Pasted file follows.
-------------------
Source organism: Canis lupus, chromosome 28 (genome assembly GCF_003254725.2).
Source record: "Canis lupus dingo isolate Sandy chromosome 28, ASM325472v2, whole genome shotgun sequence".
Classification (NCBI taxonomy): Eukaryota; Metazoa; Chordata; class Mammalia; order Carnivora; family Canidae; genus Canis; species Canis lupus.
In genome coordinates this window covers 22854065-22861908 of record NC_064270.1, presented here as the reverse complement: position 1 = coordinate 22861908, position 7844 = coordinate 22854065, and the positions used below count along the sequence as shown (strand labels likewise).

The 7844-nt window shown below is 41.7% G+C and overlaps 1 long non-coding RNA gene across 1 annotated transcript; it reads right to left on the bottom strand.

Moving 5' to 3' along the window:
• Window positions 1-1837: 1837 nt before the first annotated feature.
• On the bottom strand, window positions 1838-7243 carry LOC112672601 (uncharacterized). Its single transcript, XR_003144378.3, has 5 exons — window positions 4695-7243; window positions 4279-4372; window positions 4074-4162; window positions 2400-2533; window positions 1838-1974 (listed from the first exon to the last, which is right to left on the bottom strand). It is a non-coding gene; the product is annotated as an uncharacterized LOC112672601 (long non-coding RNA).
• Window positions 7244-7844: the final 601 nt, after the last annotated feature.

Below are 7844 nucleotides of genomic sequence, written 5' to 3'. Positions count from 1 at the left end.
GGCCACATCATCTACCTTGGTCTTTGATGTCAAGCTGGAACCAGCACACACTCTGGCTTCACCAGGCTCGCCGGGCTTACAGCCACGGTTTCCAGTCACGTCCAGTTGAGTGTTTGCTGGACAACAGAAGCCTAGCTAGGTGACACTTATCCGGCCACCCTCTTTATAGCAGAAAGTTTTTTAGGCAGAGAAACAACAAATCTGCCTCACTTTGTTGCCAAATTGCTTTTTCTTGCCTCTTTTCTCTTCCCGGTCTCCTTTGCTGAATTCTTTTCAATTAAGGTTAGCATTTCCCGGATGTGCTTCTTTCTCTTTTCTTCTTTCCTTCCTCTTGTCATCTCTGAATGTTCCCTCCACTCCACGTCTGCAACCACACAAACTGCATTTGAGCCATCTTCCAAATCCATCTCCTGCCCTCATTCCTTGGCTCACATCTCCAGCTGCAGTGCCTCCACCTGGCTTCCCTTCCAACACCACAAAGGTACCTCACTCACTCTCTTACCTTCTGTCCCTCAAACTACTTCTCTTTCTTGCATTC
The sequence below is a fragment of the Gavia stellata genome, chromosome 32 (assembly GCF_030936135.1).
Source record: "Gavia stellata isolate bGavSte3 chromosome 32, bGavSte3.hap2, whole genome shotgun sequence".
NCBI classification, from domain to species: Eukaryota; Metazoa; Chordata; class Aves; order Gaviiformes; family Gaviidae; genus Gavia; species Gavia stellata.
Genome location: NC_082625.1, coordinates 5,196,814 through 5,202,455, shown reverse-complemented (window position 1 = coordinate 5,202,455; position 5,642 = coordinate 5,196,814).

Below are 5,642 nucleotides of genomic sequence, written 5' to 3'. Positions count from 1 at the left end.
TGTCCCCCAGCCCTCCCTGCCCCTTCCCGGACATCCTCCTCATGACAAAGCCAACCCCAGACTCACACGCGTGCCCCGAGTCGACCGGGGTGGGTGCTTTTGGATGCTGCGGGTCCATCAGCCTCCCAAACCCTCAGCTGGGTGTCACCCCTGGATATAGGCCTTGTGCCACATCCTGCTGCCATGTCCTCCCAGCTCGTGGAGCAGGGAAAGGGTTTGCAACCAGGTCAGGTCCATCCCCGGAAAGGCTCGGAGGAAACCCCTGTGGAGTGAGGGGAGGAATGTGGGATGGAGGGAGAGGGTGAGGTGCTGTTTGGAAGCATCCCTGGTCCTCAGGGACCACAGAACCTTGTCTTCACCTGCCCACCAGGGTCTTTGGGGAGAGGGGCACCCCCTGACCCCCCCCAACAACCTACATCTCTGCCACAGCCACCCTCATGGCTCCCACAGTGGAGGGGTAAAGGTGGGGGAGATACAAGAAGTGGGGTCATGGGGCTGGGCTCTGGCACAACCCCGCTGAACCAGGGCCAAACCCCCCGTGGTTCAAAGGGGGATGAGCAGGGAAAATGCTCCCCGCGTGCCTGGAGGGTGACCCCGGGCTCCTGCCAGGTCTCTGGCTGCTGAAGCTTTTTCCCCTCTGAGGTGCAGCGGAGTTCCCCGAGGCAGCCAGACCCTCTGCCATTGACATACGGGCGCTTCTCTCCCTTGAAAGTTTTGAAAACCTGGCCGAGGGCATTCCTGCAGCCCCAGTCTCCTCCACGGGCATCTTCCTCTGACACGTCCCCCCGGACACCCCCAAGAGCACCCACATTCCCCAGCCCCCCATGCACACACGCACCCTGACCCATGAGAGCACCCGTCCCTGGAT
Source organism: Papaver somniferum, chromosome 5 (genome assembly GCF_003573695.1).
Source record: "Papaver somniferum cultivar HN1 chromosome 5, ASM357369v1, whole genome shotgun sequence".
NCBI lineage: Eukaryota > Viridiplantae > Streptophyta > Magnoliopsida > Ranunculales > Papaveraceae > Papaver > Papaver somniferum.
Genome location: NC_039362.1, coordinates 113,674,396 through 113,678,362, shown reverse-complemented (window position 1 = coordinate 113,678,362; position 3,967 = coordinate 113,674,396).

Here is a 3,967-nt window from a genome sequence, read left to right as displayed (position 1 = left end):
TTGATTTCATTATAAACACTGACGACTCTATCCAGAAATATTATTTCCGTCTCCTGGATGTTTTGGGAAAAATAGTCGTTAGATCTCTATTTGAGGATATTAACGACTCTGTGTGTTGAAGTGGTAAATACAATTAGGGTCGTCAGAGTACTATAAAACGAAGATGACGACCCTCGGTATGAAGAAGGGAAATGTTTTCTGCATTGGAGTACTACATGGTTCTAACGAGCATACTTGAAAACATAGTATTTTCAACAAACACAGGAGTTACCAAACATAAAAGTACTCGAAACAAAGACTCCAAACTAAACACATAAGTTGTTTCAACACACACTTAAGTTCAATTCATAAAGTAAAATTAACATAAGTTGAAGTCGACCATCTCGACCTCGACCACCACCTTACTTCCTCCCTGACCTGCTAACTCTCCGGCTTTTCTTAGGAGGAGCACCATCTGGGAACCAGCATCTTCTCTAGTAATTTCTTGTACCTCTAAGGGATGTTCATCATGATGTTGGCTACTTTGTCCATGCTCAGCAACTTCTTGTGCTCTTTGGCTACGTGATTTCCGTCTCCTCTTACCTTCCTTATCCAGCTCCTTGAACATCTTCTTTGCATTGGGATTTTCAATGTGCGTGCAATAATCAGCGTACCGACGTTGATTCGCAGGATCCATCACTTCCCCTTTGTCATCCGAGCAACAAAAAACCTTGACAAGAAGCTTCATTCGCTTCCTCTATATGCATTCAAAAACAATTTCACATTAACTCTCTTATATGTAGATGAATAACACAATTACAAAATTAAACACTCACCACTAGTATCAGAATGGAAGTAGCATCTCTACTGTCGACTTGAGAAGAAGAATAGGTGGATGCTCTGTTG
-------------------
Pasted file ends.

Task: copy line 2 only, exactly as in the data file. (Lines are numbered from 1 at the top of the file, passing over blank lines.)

Source record: "Canis lupus dingo isolate Sandy chromosome 28, ASM325472v2, whole genome shotgun sequence".